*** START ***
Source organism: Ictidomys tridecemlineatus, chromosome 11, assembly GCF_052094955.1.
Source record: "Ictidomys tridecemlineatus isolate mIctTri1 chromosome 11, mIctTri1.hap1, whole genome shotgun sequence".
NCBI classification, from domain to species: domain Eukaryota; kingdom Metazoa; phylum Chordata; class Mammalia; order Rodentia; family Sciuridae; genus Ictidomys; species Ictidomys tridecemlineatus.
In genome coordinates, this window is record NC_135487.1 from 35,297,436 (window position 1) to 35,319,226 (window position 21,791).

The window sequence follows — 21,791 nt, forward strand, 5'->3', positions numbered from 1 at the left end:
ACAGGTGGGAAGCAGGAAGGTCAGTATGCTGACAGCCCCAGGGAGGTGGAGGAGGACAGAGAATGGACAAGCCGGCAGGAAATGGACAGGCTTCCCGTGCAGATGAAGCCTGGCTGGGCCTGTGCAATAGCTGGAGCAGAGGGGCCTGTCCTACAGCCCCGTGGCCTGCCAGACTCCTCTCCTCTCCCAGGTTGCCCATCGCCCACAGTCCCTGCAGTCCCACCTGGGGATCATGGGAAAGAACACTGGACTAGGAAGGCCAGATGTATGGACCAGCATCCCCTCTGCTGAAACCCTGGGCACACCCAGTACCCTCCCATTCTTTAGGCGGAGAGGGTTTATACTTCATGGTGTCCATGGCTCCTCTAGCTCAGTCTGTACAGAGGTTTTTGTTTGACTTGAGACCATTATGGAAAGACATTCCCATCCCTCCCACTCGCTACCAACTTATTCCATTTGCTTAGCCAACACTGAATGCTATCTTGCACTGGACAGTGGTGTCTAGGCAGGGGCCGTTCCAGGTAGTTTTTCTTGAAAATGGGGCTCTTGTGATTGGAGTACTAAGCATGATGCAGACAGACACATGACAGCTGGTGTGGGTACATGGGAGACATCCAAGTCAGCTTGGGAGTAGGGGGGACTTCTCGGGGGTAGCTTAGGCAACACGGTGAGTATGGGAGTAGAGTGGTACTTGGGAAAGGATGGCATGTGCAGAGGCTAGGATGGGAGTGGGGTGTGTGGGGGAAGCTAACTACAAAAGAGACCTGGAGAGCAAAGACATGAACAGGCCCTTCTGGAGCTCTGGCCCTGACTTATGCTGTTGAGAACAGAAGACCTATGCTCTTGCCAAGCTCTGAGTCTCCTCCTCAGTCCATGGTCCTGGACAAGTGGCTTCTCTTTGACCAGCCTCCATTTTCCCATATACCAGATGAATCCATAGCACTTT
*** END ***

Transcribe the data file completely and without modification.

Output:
Source organism: Ictidomys tridecemlineatus, chromosome 11, assembly GCF_052094955.1.
Source record: "Ictidomys tridecemlineatus isolate mIctTri1 chromosome 11, mIctTri1.hap1, whole genome shotgun sequence".
NCBI classification, from domain to species: domain Eukaryota; kingdom Metazoa; phylum Chordata; class Mammalia; order Rodentia; family Sciuridae; genus Ictidomys; species Ictidomys tridecemlineatus.
In genome coordinates, this window is record NC_135487.1 from 35,297,436 (window position 1) to 35,319,226 (window position 21,791).

The window sequence follows — 21,791 nt, forward strand, 5'->3', positions numbered from 1 at the left end:
ACAGGTGGGAAGCAGGAAGGTCAGTATGCTGACAGCCCCAGGGAGGTGGAGGAGGACAGAGAATGGACAAGCCGGCAGGAAATGGACAGGCTTCCCGTGCAGATGAAGCCTGGCTGGGCCTGTGCAATAGCTGGAGCAGAGGGGCCTGTCCTACAGCCCCGTGGCCTGCCAGACTCCTCTCCTCTCCCAGGTTGCCCATCGCCCACAGTCCCTGCAGTCCCACCTGGGGATCATGGGAAAGAACACTGGACTAGGAAGGCCAGATGTATGGACCAGCATCCCCTCTGCTGAAACCCTGGGCACACCCAGTACCCTCCCATTCTTTAGGCGGAGAGGGTTTATACTTCATGGTGTCCATGGCTCCTCTAGCTCAGTCTGTACAGAGGTTTTTGTTTGACTTGAGACCATTATGGAAAGACATTCCCATCCCTCCCACTCGCTACCAACTTATTCCATTTGCTTAGCCAACACTGAATGCTATCTTGCACTGGACAGTGGTGTCTAGGCAGGGGCCGTTCCAGGTAGTTTTTCTTGAAAATGGGGCTCTTGTGATTGGAGTACTAAGCATGATGCAGACAGACACATGACAGCTGGTGTGGGTACATGGGAGACATCCAAGTCAGCTTGGGAGTAGGGGGGACTTCTCGGGGGTAGCTTAGGCAACACGGTGAGTATGGGAGTAGAGTGGTACTTGGGAAAGGATGGCATGTGCAGAGGCTAGGATGGGAGTGGGGTGTGTGGGGGAAGCTAACTACAAAAGAGACCTGGAGAGCAAAGACATGAACAGGCCCTTCTGGAGCTCTGGCCCTGACTTATGCTGTTGAGAACAGAAGACCTATGCTCTTGCCAAGCTCTGAGTCTCCTCCTCAGTCCATGGTCCTGGACAAGTGGCTTCTCTTTGACCAGCCTCCATTTTCCCATATACCAGATGAATCCATAGCACTTT